But Daddy was much more than astute; he had a wonderful sense of humor and a joy of life that was contagious. I remember him defrosting the freezer during one of the hottest days of the summer. He scraped all the ice into a pile and made snowballs, then waited for all the neighborhood kids to be playing outside. Suddenly snowballs came  flying out of nowhere, and all the kids were just blown away, whooping and hollering at the “miracle in August”. Daddy was standing at the back door laughing so hard he almost fell over.  Another funny thing was what he did whenever he was “compelled” to attend a church service. I was too young to be a witness to this, but a very reliable source said he always offered to hold the youngest of us, just so he could give a little pinch to generate some noise.  Of course then he would take the baby out so as to not disturb anyone else….

This was a man who made sure all of his daughters learned to love the outdoors as much as he did. This was a man who stayed up for nights at a time hand-crafting me a stable for my glass horses, complete with red roof and tiny stall doors on miniature hinges. He did this because no one sold them in stores; it was on my Christmas list and he didn’t want me disappointed.  This was a man who, when I had mononucleosis as a teen, came every single day on his lunch hour for months to fix me lunch; I still cannot open a can of tomato soup without those memories rushing back.

Yet like any child and parent, we had our share of bumping heads over the years. As a teen I was a reckless  rebel who drove him nuts.  I also gave him a hard time about his outdoor activities.  Everyone knows I was never an advocate of hunting and fishing. Yet when I came to NY for Cheryll and Terri’s wedding, he shared with me that he had hunted for the last time. He said he had had a beautiful deer in his scope and so close, but when he went to pull the trigger he couldn’t, because looking into those deep brown eyes, he saw such beauty he found himself unable to shoot. With that statement, a world of hurts was healed between us.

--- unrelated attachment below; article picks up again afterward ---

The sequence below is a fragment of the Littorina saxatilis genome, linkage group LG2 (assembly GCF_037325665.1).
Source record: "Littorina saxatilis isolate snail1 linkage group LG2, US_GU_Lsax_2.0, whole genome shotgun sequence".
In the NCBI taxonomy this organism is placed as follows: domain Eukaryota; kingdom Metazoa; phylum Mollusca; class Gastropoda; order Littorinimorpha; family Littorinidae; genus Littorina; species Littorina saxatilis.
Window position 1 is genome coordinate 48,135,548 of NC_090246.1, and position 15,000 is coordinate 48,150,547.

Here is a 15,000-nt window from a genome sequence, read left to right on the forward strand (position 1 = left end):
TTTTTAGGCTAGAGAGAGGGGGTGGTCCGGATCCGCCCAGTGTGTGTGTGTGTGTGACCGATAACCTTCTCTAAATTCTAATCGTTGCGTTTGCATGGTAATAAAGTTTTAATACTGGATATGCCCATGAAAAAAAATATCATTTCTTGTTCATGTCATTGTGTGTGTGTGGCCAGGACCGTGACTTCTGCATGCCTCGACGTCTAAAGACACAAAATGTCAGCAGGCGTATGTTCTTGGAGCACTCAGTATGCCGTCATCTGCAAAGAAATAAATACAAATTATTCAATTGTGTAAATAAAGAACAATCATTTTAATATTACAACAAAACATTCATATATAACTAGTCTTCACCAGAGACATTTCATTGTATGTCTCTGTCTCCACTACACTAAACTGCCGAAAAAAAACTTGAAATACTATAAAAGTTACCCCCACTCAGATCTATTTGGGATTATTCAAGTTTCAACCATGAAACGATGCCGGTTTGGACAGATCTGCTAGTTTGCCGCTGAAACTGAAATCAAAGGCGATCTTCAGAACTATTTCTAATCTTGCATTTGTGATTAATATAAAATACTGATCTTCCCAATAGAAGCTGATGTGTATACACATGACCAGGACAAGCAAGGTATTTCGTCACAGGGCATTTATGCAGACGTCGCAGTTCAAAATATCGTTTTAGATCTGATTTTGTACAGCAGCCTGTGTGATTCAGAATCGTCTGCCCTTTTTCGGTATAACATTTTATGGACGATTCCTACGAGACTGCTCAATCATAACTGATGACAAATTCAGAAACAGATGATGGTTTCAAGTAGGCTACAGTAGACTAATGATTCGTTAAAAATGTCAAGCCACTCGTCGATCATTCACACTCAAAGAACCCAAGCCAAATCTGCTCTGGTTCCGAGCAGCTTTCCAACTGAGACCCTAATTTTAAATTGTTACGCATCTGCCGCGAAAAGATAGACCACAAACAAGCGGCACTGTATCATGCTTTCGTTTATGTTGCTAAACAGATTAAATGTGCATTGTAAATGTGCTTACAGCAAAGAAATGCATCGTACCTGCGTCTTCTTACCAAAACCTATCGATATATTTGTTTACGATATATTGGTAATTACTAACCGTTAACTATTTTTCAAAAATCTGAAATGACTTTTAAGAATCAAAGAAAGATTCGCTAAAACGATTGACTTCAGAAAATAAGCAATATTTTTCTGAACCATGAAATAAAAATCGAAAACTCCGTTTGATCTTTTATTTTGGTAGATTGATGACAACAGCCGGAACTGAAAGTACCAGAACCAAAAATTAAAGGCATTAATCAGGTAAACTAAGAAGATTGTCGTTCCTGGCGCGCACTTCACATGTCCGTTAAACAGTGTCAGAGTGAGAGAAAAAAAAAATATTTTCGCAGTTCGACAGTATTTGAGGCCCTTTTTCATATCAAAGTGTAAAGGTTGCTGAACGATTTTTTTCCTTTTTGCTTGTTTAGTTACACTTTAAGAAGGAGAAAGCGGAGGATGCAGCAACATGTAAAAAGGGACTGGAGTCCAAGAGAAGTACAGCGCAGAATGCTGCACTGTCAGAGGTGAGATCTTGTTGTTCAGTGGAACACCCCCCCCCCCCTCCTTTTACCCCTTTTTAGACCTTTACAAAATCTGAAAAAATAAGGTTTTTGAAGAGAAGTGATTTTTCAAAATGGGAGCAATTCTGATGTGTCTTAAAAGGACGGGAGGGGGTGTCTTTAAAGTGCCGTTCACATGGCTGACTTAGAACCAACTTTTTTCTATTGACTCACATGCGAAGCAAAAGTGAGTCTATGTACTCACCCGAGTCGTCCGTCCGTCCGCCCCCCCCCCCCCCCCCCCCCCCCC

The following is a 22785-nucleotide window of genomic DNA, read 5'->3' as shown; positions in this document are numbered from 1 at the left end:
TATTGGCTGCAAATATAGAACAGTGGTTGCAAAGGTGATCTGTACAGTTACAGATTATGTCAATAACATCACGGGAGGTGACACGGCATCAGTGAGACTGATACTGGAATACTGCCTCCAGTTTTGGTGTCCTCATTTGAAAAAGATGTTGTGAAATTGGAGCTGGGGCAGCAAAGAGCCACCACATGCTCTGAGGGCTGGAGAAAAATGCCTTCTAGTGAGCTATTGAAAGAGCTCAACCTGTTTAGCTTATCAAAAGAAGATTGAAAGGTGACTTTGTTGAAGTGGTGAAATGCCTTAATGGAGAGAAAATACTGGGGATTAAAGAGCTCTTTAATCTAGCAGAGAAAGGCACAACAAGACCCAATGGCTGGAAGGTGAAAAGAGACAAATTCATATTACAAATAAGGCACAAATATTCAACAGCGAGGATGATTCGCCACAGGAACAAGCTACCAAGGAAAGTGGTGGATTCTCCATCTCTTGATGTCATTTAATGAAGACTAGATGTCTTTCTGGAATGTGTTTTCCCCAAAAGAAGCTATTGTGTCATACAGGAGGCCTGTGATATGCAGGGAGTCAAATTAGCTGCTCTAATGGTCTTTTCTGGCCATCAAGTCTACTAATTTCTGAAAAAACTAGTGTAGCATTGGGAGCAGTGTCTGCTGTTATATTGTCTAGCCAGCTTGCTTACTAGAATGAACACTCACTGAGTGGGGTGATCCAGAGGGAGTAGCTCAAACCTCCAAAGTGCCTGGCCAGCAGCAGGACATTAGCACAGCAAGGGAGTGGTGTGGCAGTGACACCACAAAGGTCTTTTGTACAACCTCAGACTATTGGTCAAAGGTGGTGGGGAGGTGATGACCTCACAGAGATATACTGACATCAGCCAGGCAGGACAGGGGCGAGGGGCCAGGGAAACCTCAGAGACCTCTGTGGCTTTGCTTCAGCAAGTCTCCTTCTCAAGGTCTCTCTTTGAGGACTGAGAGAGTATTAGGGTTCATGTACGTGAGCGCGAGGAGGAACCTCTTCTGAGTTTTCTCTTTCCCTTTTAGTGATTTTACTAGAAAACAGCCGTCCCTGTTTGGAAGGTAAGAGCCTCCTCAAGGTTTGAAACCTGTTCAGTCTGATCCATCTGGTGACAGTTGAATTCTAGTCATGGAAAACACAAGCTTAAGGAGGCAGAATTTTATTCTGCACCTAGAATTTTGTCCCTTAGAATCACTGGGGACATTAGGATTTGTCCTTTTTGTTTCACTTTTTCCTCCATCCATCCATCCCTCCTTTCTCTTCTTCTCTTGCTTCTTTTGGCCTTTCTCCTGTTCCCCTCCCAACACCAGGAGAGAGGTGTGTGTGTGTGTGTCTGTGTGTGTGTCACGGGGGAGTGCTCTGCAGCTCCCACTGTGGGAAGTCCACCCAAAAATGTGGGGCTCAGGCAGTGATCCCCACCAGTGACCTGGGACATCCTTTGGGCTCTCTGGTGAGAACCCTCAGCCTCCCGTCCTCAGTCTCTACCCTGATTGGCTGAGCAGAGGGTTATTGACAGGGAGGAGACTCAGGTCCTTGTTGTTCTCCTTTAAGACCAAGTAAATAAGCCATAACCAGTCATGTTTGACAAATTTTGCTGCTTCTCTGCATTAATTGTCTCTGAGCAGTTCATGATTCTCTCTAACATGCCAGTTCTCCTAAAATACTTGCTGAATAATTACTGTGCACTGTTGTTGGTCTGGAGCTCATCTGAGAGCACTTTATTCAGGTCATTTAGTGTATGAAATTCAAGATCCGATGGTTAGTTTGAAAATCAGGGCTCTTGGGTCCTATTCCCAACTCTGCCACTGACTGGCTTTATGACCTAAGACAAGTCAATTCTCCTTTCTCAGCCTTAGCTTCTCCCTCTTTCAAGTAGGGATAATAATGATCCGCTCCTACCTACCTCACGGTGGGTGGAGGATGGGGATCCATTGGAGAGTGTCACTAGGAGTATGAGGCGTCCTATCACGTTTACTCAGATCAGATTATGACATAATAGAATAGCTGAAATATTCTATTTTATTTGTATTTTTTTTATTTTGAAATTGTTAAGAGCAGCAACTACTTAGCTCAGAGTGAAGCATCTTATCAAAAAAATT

When my son Jeff was born on Dad’s birthday, 13 weeks premature, I called him in tears. “Keep a good thought honey, that baby is going to be ok.” He was adamantly positive. And  he was absolutely right. “Jeffy Bob” , now 27, is so much like him, so full of integrity and passion. And they were always close, even at 3000 miles away.  What a gift, to see their joy in each other.

I will always deeply regret  losing  the time with him that I did by moving to California. But I will cherish the precious legacy of love and laughter and wisdom that he gave to each and every one of us.  No time or distance can ever take that away.

I love you Daddy.



From Ann Michelle, daughter #3:

Dad loved many things. Butter pecan ice cream. Manhattans stirred with Rye whiskey, sweet and dry vermouth, and garnished with a maraschino cherry. He loved his dogs Tuppence and boomer, and even a cat named Bunny, who would let him catch and tug her tongue. That always made him laugh.


He served his country in the Army during the Korean War in Europe. He loved the outdoors and shared  it as much as  he could with us. I remember Long Island Sound in the SEA L-U-V (spelled that way because there was another boat already registered with the name Sea L-o-v-e). We learned how to fish, help wax and compound the boat, but none of us was asked to gut the fish. thank goodness.


He was a great story teller and joke teller. He was always ready and willing to hear a good joke. Corny jokes were his favorite, I think. For instance, does anyone remember,

A man goes to get something from the fridge. He finds a mouse in it. This mouse is lying there, looking relaxed. The man says, “What are you doing in my fridge?” The mouse says, “Excuse me, sir, but is this a Westinghouse?” The man, surprised, replies, “Well, yes, it is a Westinghouse.” The mouse smiles and says, “That’s good, because I’m Westing.”

Drum roll, please …


He loved to dance, sing, and he played the harmonica and whistled beautifully.


As Dad began to lose the battle with Alzheimer’s, I began thinking about all these things. One day, about two years ago we sat in the kitchen and he talked about his childhood. He said that his mother was the first female to be a line boss at the canning factory where she worked. He said his father would punish them if they didn’t clean their plates but that later mom snuck them something after he went to bed.  I didn’t know it then, but that was the last time he talked like that with me and I am going to do my best to remember it for as long as I can. There were so many things Dad taught me and I will cherish them all.


“If there’s another world, he lives in bliss;
if there is none, he made the best of this.”
– Robert Burns

Rest in peace, Daddy, I love you.